Even among militants who share the terrorists' goals of establishing a strict Islamic state, al Qaeda faces competition. Islamist revolutionaries are divided, and that is a third reason for their relatively small numbers. Al Qaeda's most effective rivals are local Islamist revolutionaries such as the Afghan Taliban and the Palestinian group Hamas, which shy away from al Qaeda's global agenda and siphon off its support and recruitment base. The Afghan Taliban and Hamas have specific territorial goals and do not wish to widen the conflict to include Western targets outside their territories.
In addition to revolutionary rivals, al Qaeda faces competition from more liberal Islamic movements. The fourth reason jihadi numbers are low is that the combination of democratic politics and cultural conservatism is far more popular among Muslims than the revolutionaries' anti-democratic violence. Pro-democracy Islamic organizations strike some observers as stalking horses for revolutionary violence, and in some cases they have been, but they are far more frequently the targets of revolutionary violence. In June 2009, for example, a young man armed with explosives walked into the Jamia Naeemia seminary complex in Lahore, Pakistan, just after midday prayers. He made his way to the office of the director, an Islamic scholar named Sarfraz Naeemi, and then detonated his bomb, killing Naeemi and several others, including himself. Naeemi was targeted for his outspoken opposition to Islamist revolutionaries. Several weeks earlier, he had participated in two large conventions of Pakistani Islamic scholars that condemned the "killing of those having dissenting opinion" as "manifestly against Islam" and complained about the assassination of Islamic scholars. And yet Naeemi was active in an Islamic political party that sought to implement sharia as the law of the land -- but through electoral politics, not through revolutionary means. That made him a threat to the revolutionaries.
Anxiety over their unpopularity has divided the revolutionaries. Some have responded by converting to liberalism, while others have turned to ever-more-heinous attempts to purify their societies through violence. They have targeted cafes that the revolutionaries consider decadent, weddings that do not observe the revolutionaries' rituals, and mosques that do not follow their creed. This escalation is an intentional attempt to "drag the masses into battle," according to al Qaeda strategist Abu Bakr Naji. "We must make this battle very violent, such that death is a heartbeat away, so that the two groups will realize that entering this battle will frequently lead to death. That will be a powerful motive for the individual to choose to fight in the ranks of the people of truth in order to die well, which is better than dying for falsehood and losing both this world and the next."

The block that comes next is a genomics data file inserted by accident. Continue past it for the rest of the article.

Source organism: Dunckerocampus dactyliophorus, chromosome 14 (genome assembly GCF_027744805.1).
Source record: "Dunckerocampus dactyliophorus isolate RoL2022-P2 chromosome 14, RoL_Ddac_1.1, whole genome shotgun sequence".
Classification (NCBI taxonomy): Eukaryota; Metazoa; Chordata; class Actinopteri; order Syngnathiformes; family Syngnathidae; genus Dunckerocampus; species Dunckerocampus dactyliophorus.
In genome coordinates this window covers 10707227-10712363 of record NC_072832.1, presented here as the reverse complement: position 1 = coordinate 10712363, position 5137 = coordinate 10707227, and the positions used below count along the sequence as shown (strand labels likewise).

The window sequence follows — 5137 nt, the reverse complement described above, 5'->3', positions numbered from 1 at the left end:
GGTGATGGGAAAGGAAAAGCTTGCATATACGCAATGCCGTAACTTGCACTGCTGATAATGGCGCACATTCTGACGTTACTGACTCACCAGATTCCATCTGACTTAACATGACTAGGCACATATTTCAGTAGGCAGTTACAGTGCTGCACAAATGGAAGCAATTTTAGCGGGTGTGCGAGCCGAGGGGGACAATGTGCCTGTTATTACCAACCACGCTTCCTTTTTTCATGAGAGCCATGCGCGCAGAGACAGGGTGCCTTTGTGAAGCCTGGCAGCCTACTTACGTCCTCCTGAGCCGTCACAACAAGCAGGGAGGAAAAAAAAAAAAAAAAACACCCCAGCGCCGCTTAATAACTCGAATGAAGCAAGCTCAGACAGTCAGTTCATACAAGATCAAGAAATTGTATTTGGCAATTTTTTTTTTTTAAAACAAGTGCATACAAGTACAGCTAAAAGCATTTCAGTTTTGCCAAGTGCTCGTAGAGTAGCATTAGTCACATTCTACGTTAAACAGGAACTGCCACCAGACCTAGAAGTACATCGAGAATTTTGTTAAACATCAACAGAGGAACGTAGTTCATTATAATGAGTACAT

But this strategy has backfired. The more that terrorists target Muslims, the less popular the terrorists become -- the fifth reason that their numbers are so low. After terrorists bombed a wedding reception in Amman, Jordanians' positive attitudes toward al Qaeda plummeted by two-thirds. When terrorists bombed a cafe in Casablanca, Moroccans' confidence in bin Laden dropped by half. As terrorist campaigns have mounted in Pakistan, public opposition to violence against civilians has more than doubled. It is no surprise that the most popular revolutionary movements in the Middle East today are not Islamist terrorists but the pro-democracy uprisings of the Arab Spring, which offer the stirring narrative of ousting corrupt and oppressive rulers through peaceful protest. Why strap on a suicide vest when demonstrations and sit-ins are proving to be more effective?